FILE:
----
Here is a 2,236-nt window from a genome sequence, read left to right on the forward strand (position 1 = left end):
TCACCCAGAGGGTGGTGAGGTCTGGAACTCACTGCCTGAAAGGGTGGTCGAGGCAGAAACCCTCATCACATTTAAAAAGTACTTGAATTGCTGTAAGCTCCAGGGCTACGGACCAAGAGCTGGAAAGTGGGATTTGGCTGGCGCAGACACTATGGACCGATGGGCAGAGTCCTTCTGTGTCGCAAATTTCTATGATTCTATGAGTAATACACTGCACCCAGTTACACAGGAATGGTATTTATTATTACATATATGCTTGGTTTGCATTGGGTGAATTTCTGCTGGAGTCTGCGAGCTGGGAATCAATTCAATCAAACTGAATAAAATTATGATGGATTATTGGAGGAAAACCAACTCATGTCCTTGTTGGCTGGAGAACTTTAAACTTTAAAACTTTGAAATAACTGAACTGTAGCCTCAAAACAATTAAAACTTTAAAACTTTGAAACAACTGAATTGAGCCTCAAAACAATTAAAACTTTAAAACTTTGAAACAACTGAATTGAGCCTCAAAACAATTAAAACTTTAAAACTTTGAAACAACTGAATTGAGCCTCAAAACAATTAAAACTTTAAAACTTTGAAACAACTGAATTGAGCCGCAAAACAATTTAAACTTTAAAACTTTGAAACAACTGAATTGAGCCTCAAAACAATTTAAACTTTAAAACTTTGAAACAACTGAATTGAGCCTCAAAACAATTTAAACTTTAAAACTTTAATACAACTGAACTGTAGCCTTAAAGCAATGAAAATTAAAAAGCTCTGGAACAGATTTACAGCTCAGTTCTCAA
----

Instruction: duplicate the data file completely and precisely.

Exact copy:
Here is a 2,236-nt window from a genome sequence, read left to right on the forward strand (position 1 = left end):
TCACCCAGAGGGTGGTGAGGTCTGGAACTCACTGCCTGAAAGGGTGGTCGAGGCAGAAACCCTCATCACATTTAAAAAGTACTTGAATTGCTGTAAGCTCCAGGGCTACGGACCAAGAGCTGGAAAGTGGGATTTGGCTGGCGCAGACACTATGGACCGATGGGCAGAGTCCTTCTGTGTCGCAAATTTCTATGATTCTATGAGTAATACACTGCACCCAGTTACACAGGAATGGTATTTATTATTACATATATGCTTGGTTTGCATTGGGTGAATTTCTGCTGGAGTCTGCGAGCTGGGAATCAATTCAATCAAACTGAATAAAATTATGATGGATTATTGGAGGAAAACCAACTCATGTCCTTGTTGGCTGGAGAACTTTAAACTTTAAAACTTTGAAATAACTGAACTGTAGCCTCAAAACAATTAAAACTTTAAAACTTTGAAACAACTGAATTGAGCCTCAAAACAATTAAAACTTTAAAACTTTGAAACAACTGAATTGAGCCTCAAAACAATTAAAACTTTAAAACTTTGAAACAACTGAATTGAGCCTCAAAACAATTAAAACTTTAAAACTTTGAAACAACTGAATTGAGCCGCAAAACAATTTAAACTTTAAAACTTTGAAACAACTGAATTGAGCCTCAAAACAATTTAAACTTTAAAACTTTGAAACAACTGAATTGAGCCTCAAAACAATTTAAACTTTAAAACTTTAATACAACTGAACTGTAGCCTTAAAGCAATGAAAATTAAAAAGCTCTGGAACAGATTTACAGCTCAGTTCTCAA